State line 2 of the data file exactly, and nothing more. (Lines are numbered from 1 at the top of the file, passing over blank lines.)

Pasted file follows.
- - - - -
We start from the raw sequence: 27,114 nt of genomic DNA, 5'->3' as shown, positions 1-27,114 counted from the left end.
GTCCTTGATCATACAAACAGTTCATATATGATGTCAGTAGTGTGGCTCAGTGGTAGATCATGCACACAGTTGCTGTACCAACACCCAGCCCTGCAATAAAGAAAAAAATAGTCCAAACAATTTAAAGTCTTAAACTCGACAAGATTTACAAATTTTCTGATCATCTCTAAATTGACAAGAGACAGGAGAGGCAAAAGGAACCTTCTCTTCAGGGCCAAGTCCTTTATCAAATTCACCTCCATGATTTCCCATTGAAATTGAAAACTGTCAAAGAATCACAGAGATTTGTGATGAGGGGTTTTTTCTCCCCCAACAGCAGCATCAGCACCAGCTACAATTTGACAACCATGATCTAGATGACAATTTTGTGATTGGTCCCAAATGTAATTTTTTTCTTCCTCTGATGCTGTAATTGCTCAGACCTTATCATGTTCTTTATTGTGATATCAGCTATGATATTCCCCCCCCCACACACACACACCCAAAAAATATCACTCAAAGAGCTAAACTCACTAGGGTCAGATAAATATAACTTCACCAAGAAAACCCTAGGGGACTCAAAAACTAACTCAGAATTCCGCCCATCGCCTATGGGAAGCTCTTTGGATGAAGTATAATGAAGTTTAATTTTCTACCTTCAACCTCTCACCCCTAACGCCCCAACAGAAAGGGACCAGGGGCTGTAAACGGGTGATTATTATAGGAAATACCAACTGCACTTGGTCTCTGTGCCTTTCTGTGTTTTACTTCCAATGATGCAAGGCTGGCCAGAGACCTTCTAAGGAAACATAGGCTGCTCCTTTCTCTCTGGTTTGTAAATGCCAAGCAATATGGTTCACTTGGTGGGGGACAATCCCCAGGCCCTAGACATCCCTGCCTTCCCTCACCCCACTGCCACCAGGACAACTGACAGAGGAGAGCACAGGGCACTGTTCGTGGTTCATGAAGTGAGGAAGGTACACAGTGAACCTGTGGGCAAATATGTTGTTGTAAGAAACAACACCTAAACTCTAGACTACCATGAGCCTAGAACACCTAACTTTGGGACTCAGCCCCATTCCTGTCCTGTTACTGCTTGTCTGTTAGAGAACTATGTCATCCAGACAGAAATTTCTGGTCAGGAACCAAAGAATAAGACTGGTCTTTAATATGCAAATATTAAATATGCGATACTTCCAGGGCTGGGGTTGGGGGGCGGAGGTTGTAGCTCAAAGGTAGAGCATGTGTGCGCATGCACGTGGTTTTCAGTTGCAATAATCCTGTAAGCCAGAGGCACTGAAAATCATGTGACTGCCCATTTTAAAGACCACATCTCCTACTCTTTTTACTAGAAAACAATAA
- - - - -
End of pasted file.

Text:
GTCCTTGATCATACAAACAGTTCATATATGATGTCAGTAGTGTGGCTCAGTGGTAGATCATGCACACAGTTGCTGTACCAACACCCAGCCCTGCAATAAAGAAAAAAATAGTCCAAACAATTTAAAGTCTTAAACTCGACAAGATTTACAAATTTTCTGATCATCTCTAAATTGACAAGAGACAGGAGAGGCAAAAGGAACCTTCTCTTCAGGGCCAAGTCCTTTATCAAATTCACCTCCATGATTTCCCATTGAAATTGAAAACTGTCAAAGAATCACAGAGATTTGTGATGAGGGGTTTTTTCTCCCCCAACAGCAGCATCAGCACCAGCTACAATTTGACAACCATGATCTAGATGACAATTTTGTGATTGGTCCCAAATGTAATTTTTTTCTTCCTCTGATGCTGTAATTGCTCAGACCTTATCATGTTCTTTATTGTGATATCAGCTATGATATTCCCCCCCCCACACACACACACCCAAAAAATATCACTCAAAGAGCTAAACTCACTAGGGTCAGATAAATATAACTTCACCAAGAAAACCCTAGGGGACTCAAAAACTAACTCAGAATTCCGCCCATCGCCTATGGGAAGCTCTTTGGATGAAGTATAATGAAGTTTAATTTTCTACCTTCAACCTCTCACCCCTAACGCCCCAACAGAAAGGGACCAGGGGCTGTAAACGGGTGATTATTATAGGAAATACCAACTGCACTTGGTCTCTGTGCCTTTCTGTGTTTTACTTCCAATGATGCAAGGCTGGCCAGAGACCTTCTAAGGAAACATAGGCTGCTCCTTTCTCTCTGGTTTGTAAATGCCAAGCAATATGGTTCACTTGGTGGGGGACAATCCCCAGGCCCTAGACATCCCTGCCTTCCCTCACCCCACTGCCACCAGGACAACTGACAGAGGAGAGCACAGGGCACTGTTCGTGGTTCATGAAGTGAGGAAGGTACACAGTGAACCTGTGGGCAAATATGTTGTTGTAAGAAACAACACCTAAACTCTAGACTACCATGAGCCTAGAACACCTAACTTTGGGACTCAGCCCCATTCCTGTCCTGTTACTGCTTGTCTGTTAGAGAACTATGTCATCCAGACAGAAATTTCTGGTCAGGAACCAAAGAATAAGACTGGTCTTTAATATGCAAATATTAAATATGCGATACTTCCAGGGCTGGGGTTGGGGGGCGGAGGTTGTAGCTCAAAGGTAGAGCATGTGTGCGCATGCACGTGGTTTTCAGTTGCAATAATCCTGTAAGCCAGAGGCACTGAAAATCATGTGACTGCCCATTTTAAAGACCACATCTCCTACTCTTTTTACTAGAAAACAATAA